Antonio Conte: Why He Will Be a Serie A Manager for Years to Come

Sam LoprestiFeatured ColumnistMarch 19, 2013

BOLOGNA, ITALY - MARCH 16:  Head coach Juventus FC Antonio Conte during the Serie A match between Bologna FC and Juventus FC at Stadio Renato Dall'Ara on March 16, 2013 in Bologna, Italy.  (Photo by Claudio Villa/Getty Images)
Claudio Villa/Getty Images

When Antonio Conte was appointed Juventus manager two years ago, it was more than a step up from the Serie B world Conte was toiling in on the sidelines.  He was coming home.

Conte spent 13 years with the bianconeri during his playing career.  He was captain the latter part of his career and played in both the 1994 World Cup and Euro 2000 for Italy.  

He won all possible titles at the club level with Juventus and was a three-time runner up in the Champions League.

After leading both Bari and Siena to promotion to the Italian top flight, Giuseppe Marotta tabbed him to take over for Luigi Del Neri after the 2010-11 season.  The idea was, according to a recent interview with ESPN, to bring in someone who "understood what Juventus meant and what the underlined value is of being at Juventus."

Conte certainly fit that profile, and he led the bianconeri to an unbeaten season and their first post-calciopoli scudetto, ahead of expectations.  

This season, despite a suspension from the touchline for allegedly failing to report match fixing while he was managing Siena, his behind the scenes work still helped his team to a 49-match unbeaten run.

His return was an even bigger boost, and Juve will play in the quarterfinal of the Champions League, holding a nine point lead in the Serie A with nine games remaining in the season.

That success has put Conte in discussion for some other high-profile jobs.  Some rumors link him with Chelsea, others with Real Madrid, both of whom are expected to have vacancies in the manager's office this summer.

Such jobs would be tempting, but it would be a surprise if Conte left Turin in the foreseeable future.

The reasons are numerous.  In the first place, Andrea Agnelli and Marotta are bent on restoring Juve's pre-calciopoli reputation as a world giant.  Just as selling off top players like Arturo Vidal would be counterproductive to that goal, allowing the coach that started the rise would likewise hamper Juve's return to the form they had before their forced demotion, when they were threats for deep runs in the Champions League every year.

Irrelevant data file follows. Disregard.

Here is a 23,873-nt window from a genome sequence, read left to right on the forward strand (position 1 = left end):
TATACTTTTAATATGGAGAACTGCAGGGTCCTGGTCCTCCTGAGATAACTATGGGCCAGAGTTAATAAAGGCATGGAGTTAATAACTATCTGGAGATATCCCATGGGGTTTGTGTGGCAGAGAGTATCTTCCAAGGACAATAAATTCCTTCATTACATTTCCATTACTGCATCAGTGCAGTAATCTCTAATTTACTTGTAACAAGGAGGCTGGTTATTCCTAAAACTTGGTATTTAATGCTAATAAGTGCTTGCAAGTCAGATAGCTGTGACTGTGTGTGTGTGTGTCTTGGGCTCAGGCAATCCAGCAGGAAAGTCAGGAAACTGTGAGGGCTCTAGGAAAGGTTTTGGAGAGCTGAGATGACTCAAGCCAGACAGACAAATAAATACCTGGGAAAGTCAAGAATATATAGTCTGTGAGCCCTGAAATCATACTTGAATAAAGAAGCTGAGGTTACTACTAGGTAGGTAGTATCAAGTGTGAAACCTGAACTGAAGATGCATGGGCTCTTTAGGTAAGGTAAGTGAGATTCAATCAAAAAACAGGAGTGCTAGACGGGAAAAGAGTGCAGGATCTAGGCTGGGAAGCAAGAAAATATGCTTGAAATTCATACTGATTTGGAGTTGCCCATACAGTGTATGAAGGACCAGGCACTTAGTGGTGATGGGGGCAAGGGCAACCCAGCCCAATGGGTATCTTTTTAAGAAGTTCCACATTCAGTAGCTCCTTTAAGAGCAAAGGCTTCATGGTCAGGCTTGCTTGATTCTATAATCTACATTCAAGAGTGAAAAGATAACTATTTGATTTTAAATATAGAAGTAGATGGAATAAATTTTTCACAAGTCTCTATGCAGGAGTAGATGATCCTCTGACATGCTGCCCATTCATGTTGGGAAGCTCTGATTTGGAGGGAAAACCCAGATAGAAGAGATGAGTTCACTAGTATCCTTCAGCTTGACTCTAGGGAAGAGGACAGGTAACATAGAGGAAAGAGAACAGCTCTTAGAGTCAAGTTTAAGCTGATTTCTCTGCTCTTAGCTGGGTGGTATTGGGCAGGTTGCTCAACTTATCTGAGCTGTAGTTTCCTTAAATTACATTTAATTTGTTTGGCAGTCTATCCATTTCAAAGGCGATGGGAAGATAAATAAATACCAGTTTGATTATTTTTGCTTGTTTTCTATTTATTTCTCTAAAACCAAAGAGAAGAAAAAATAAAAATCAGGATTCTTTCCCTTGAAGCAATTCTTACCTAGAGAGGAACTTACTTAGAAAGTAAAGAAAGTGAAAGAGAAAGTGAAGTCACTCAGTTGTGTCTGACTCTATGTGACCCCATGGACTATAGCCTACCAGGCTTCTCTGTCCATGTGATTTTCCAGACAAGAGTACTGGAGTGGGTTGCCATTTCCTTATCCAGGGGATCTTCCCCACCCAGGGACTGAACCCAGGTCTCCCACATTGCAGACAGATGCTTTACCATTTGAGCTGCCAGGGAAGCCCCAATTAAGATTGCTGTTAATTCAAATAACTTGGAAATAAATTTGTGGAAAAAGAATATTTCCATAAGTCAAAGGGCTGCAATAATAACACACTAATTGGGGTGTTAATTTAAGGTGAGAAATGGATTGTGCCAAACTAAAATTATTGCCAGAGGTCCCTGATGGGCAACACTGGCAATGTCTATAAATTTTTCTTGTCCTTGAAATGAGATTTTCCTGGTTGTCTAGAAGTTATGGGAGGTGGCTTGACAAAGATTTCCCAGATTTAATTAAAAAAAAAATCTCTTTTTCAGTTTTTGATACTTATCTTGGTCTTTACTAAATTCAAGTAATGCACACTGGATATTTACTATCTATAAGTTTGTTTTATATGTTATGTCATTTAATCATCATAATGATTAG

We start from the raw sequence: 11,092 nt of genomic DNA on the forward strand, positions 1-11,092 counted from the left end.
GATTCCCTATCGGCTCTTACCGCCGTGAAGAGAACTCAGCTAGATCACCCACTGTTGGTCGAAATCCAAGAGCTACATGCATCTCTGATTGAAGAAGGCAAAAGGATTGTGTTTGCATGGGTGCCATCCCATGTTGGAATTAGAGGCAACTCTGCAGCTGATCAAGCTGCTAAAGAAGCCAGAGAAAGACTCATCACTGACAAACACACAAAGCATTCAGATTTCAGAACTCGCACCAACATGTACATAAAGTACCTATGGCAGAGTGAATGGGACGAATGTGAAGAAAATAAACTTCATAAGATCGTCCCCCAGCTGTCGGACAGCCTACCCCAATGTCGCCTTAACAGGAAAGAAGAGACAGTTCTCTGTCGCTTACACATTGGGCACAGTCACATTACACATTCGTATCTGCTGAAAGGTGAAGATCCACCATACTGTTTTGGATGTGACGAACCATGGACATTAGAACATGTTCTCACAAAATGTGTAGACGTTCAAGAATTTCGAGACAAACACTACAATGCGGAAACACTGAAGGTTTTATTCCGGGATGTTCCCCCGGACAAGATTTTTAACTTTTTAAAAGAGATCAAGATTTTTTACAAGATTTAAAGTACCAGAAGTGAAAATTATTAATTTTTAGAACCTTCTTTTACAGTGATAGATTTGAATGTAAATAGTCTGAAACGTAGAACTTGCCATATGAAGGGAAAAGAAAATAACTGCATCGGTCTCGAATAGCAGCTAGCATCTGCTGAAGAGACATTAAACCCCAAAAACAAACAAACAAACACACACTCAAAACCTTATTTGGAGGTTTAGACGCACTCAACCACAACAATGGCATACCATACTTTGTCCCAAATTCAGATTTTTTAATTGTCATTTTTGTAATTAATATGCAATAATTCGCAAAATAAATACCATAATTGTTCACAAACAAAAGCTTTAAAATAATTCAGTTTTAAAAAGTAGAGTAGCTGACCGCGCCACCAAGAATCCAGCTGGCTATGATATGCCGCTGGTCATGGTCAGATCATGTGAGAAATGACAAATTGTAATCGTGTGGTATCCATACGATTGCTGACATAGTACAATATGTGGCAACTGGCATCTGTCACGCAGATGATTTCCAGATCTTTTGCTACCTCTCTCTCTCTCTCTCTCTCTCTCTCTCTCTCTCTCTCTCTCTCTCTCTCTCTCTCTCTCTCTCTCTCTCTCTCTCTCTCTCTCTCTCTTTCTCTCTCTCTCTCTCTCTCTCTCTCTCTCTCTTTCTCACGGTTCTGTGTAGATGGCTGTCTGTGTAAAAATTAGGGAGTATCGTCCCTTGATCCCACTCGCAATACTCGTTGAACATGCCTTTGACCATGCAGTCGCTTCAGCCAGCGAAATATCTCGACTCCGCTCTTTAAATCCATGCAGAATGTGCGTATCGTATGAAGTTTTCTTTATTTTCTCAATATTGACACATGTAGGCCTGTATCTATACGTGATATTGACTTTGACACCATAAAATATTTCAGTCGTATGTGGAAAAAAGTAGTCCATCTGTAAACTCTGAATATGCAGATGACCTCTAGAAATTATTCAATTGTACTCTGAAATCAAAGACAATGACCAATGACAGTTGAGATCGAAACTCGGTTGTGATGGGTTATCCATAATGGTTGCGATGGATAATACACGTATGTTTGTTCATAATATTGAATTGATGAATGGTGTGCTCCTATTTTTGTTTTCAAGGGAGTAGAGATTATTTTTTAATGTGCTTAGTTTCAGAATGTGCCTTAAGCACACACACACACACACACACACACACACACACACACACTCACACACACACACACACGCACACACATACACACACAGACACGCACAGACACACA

Second, his own history with the club must be considered.  Conte is a Juve man through and through, and it's unlikely that he will turn his back on the team that he forged his name in Italian soccer with.

The third reason is the unfortunate track records of Italian coaches on foreign soil.  History is littered with Italian managers that have seen huge success in Italy but didn't see the same results elsewhere.

Carlo Ancelotti followed his wildly successful stint with AC Milan with a league-cup double in his first season with Chelsea, but uneven form saw him sacked at Stamford Bridge the next year.  

Ancelotti's first season at Paris Saint-Germain ended in a runner-up finish, while he finds himself in fight with Lyon for the Ligue 1 title this year, despite a huge talent and money advantage over the rest of the league.

Fabio Capello had a pair of stints with Real Madrid.  Both ended in La Liga titles, but neither lasted more than a season due to problems with management and fan opinion, which did not take kindly to his defensive style of play when compared with the stylish, flamboyant style of Madrid past.

His venture as England manager was derailed by a sub par performance in the 2010 World Cup and his clashes with the FA.  While he has his current team, Russia, at the top of their group in World Cup qualifying, he has had further issues with the FA about squad and captain selection.

Roberto Mancini has won an FA Cup and a Premier League title with Man City, but some wonder if he's on his way out of Eastlands after a meek title defense and City's failure in the Champions League.

If he leaves Italy, Conte may end up being the next name on that list.  

He is always quick to adapt his tactics to his situation, but the EPL is notoriously stodgy in terms of tactics, and in La Liga, results are not enough.  The result must be brought about with style.

Furthermore, most managers in England and Spain tend to be a bit buttoned-down.

Considering Conte's emotional nature—Bologna's Stefano Pioli just accused him of lacking respect for his emphatic celebration of his team's goals—it could be the equivalent of dropping the flamboyant Jim Valvano into the stoic fraternity of ACC basketball coaches in the 1980s.  It's unlikely that he'd be a fit in either league.

The Serie A, and Juve, are the best place for Conte.  

Thanks to their new stadium, the bianconeri are in the best financial position of any team in Italy, and with Conte at the helm they are poised to dominate the league for the foreseeable future. In doing so, Juventus becomes a consistent Champions League threat.  

In a perfect situation like that, it would be foolish for Conte to forsake it for other outfits, and it is unlikely that he will do so.


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